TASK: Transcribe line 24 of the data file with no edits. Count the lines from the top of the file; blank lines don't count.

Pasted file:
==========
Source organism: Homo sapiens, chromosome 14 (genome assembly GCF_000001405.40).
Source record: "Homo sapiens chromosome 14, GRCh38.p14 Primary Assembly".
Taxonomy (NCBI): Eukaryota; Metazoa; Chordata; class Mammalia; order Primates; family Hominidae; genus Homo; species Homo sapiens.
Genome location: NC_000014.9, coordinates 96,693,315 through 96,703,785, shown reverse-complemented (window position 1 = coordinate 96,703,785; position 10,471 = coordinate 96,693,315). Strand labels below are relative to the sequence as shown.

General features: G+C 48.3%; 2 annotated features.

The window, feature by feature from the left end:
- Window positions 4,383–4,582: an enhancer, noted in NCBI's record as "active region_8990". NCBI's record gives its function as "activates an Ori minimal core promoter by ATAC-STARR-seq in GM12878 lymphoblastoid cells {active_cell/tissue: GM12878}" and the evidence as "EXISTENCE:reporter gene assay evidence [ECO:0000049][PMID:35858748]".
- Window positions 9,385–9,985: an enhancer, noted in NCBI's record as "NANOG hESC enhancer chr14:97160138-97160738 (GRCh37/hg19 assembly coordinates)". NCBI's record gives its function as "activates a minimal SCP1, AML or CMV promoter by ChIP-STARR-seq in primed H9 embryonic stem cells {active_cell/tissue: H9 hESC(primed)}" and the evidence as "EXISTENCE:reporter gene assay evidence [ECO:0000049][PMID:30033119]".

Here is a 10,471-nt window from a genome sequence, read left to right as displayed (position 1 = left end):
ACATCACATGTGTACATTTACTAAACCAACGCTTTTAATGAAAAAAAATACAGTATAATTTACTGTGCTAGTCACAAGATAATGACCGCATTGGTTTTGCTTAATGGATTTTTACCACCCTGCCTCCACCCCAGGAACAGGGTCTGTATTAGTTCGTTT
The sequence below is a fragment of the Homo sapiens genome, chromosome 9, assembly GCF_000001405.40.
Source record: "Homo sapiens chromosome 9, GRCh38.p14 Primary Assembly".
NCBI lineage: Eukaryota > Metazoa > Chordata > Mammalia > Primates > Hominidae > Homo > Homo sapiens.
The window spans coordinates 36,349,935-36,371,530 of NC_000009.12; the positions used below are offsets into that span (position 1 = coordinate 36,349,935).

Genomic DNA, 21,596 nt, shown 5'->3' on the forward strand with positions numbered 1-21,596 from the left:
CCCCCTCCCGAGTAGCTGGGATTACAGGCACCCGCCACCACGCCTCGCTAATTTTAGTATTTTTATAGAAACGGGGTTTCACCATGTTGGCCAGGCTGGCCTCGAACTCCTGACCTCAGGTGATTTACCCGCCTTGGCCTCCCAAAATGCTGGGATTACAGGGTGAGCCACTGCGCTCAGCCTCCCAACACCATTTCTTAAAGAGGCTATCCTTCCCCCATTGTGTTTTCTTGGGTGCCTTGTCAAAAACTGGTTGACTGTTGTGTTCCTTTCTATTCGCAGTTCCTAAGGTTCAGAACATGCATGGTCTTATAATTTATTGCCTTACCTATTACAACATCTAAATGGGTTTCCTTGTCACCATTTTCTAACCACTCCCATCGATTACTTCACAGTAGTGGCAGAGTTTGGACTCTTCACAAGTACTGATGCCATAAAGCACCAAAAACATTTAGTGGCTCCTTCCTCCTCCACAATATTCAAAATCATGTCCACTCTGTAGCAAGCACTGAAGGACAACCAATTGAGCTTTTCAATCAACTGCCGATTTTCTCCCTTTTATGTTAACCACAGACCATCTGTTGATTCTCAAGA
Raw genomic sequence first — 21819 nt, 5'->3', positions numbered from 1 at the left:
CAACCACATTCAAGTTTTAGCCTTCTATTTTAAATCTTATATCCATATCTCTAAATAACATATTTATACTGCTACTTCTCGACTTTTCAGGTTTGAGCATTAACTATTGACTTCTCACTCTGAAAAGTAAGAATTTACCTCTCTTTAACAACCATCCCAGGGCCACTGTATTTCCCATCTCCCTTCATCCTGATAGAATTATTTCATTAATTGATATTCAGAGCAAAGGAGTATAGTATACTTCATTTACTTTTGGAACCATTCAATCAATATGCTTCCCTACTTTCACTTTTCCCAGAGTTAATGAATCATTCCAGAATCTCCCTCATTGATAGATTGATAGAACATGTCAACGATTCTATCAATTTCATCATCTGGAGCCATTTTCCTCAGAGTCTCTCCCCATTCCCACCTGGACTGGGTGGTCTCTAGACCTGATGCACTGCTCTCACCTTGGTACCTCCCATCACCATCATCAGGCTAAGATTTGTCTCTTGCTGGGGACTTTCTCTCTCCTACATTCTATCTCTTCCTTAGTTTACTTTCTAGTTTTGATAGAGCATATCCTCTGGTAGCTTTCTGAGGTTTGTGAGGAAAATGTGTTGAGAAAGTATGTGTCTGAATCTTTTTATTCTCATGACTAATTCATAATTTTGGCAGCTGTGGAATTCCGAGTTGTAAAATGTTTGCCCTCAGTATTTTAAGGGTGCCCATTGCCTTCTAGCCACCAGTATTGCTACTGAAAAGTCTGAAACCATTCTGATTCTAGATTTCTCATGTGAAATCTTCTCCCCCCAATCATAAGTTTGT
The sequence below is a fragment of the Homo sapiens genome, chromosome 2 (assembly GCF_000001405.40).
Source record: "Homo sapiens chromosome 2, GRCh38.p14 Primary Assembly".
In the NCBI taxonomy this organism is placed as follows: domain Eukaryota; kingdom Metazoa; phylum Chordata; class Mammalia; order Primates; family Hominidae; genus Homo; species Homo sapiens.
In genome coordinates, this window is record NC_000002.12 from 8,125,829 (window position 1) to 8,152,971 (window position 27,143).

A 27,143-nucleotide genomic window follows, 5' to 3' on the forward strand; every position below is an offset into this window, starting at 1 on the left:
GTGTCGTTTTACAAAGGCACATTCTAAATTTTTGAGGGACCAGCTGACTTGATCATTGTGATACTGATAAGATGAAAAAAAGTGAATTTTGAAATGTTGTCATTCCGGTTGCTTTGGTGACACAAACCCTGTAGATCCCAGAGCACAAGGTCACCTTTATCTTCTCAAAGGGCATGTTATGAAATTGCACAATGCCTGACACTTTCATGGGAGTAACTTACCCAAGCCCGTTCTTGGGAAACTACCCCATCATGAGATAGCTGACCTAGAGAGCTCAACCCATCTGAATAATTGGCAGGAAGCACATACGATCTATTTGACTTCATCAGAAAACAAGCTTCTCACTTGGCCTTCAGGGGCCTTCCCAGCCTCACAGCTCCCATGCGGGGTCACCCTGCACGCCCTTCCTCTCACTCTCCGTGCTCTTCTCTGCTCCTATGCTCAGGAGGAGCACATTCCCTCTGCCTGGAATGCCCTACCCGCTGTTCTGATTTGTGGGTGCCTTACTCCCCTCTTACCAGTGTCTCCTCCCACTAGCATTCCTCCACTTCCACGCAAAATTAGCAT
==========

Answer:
GTGTCGTTTTACAAAGGCACATTCTAAATTTTTGAGGGACCAGCTGACTTGATCATTGTGATACTGATAAGATGAAAAAAAGTGAATTTTGAAATGTTGTCATTCCGGTTGCTTTGGTGACACAAACCCTGTAGATCCCAGAGCACAAGGTCACCTTTATCTTCTCAAAGGGCATGTTATGAAATTGCACAATGCCTGACACTTTCATGGGAGTAACTTACCCAAGCCCGTTCTTGGGAAACTACCCCATCATGAGATAGCTGACCTAGAGAGCTCAACCCATCTGAATAATTGGCAGGAAGCACATACGATCTATTTGACTTCATCAGAAAACAAGCTTCTCACTTGGCCTTCAGGGGCCTTCCCAGCCTCACAGCTCCCATGCGGGGTCACCCTGCACGCCCTTCCTCTCACTCTCCGTGCTCTTCTCTGCTCCTATGCTCAGGAGGAGCACATTCCCTCTGCCTGGAATGCCCTACCCGCTGTTCTGATTTGTGGGTGCCTTACTCCCCTCTTACCAGTGTCTCCTCCCACTAGCATTCCTCCACTTCCACGCAAAATTAGCAT